Three Kingdoms (2010– )
"San guo" (original title)

TV Series  -   -  Drama | History
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Three Kingdoms is a Chinese television series based on the events in the late Eastern Han Dynasty and the Three Kingdoms period. The plot is based on Luo Guanzhong's classical novel Romance... See full summary »

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Title: Three Kingdoms (2010– )

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Series cast summary:
Aaron Shang ...
 Sima Yan (2010) (unknown episodes)


Three Kingdoms is a Chinese television series based on the events in the late Eastern Han Dynasty and the Three Kingdoms period. The plot is based on Luo Guanzhong's classical novel Romance of the Three Kingdoms, the historical text Records of the Three Kingdoms, and other related stories. Written by ZAHI

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Drama | History

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Release Date:

2 May 2010 (China)  »

Also Known As:

San guo  »

Box Office


CNY 150,000,000 (estimated)

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Did You Know?


Liu Bei: Doesn't Cao Cao have that famous saying?
Liu Bei: He said, "I'd rather betray the world than let the world betray me."
Liu Bei: I have a saying too.
Liu Bei: "I'd rather the world betray me, but I won't betray the world."
See more »


Remake of The Romance of Three Kingdoms (1995) See more »

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User Reviews

Powerful story, lame filming
9 February 2012 | by (Germany) – See all my reviews

No statistics, my gut feeling, Three Kingdoms is definitive the most read novel in China, especially by the Chinese males, partly due to the fascinating heroism and intelligence described in the book, partly thanks to the Japanese game industry (companies like KOEI make games around this book for decades). It is fair to say, a lot of people in China have learned the stories by heart. Lots of Chinese males, including me, have read the book symbol by symbol at least three times.

There is also an abundance of film, TV and game adaptation of the story in China (Look at this the other way, how poor is the creativity in those Chinese script writers' heads, out of the 3000-year-long Chinese history they can only fix their eyes on this 100 years, which is largely based on this half-fiction half-truth novel). The popularity of the novel makes it difficult for any of those videos to satisfy the critical readers. Honestly, to make a film letter to letter based on the original text without any artistic recreation is a daunting task, a lot of dialogs, scenes and actions have to be filled in to make the story-telling to flow. Too many artistic recreation, the die hard readers are going to scream. See, there should be a balance here.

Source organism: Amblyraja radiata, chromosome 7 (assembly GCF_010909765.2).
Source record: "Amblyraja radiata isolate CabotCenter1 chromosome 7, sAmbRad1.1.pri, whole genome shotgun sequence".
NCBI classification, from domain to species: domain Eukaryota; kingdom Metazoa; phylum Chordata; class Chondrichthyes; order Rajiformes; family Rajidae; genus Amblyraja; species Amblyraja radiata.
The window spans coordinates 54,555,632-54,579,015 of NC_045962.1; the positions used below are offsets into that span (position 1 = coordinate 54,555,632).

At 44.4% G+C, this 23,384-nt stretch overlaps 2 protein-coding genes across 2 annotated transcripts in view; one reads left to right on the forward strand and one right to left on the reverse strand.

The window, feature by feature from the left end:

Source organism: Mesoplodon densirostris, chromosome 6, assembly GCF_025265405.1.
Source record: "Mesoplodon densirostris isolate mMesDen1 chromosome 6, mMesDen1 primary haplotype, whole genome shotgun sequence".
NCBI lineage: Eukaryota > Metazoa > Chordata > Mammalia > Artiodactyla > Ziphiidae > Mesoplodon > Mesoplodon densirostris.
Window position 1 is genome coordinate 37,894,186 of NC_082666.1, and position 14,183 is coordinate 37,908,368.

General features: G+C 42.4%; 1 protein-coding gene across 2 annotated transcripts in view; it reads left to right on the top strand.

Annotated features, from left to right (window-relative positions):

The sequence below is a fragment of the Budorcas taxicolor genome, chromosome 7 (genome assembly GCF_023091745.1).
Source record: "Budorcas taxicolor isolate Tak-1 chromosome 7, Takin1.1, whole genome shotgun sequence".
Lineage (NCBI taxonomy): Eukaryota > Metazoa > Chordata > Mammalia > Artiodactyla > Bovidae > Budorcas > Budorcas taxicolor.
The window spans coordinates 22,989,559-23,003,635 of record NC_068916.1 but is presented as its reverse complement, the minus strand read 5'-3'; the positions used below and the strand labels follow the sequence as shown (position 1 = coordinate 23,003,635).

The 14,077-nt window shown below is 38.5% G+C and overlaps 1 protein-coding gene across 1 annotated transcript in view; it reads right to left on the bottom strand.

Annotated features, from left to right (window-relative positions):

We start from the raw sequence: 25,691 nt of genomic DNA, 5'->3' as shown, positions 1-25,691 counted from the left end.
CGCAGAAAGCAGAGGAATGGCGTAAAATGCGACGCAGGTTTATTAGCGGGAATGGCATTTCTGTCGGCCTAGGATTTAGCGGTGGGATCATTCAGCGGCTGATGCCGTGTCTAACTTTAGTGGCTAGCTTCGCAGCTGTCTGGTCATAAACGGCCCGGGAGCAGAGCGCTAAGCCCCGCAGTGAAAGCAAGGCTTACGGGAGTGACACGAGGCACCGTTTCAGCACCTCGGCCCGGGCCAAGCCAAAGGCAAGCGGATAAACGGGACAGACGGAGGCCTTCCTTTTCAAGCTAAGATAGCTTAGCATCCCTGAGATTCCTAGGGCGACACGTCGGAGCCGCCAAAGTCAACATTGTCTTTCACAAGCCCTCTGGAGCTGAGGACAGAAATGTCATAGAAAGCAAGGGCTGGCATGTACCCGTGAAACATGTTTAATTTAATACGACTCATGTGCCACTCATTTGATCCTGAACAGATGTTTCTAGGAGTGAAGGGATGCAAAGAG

The old 1994 version, in my opinion, is quite an authentic account. True, the fighting and some other things in it were not that jaw-dropping, but they at least obeyed physic. This new 2010 version in contrast, fails at many aspects. The recreation is just a bit over the top and "Hollywood". The action is just a bit too like in circus. The demeanor of the actors were just too modern and "Taiwan" (Young actors pretended to be cool, old actors were way too stiff). And, the music sucks, the same pieces repeated again and again without any variation.

Here I just want to spill my guts about one thing, Cao Cao. This guy is the one of the two central figures in the whole story, the other is Zhu Ge Liang. Besides being an erudite writer, highly competent leader and great strategist, he is traditionally depicted as a cunning SOB, usually gets what he wants by hook or by crook, more or less like the young Bill Gates. The book author Luo Guang Zhong wrote a lot about his achievement, at the same time, he put a lot of negative color on the very same person. This conflictive treatment only makes this personal more fascinating and attractive. Such a controversial and multi-facet person is easy to admire, hard to acted as. Additionally, Cao Cao was somehow a handsome charming guy. Put these together, you get the picture. The Cao Cao in 1995 was very OK. This 2010 was not. The actor Chen Jian Bin failed to compete with his precedent by all account. Not cunning, not pretty, too smart-ass and is downright annoying when he laughed, or pretended to give us a fake laugh.

Try to grab the 1995 version instead.

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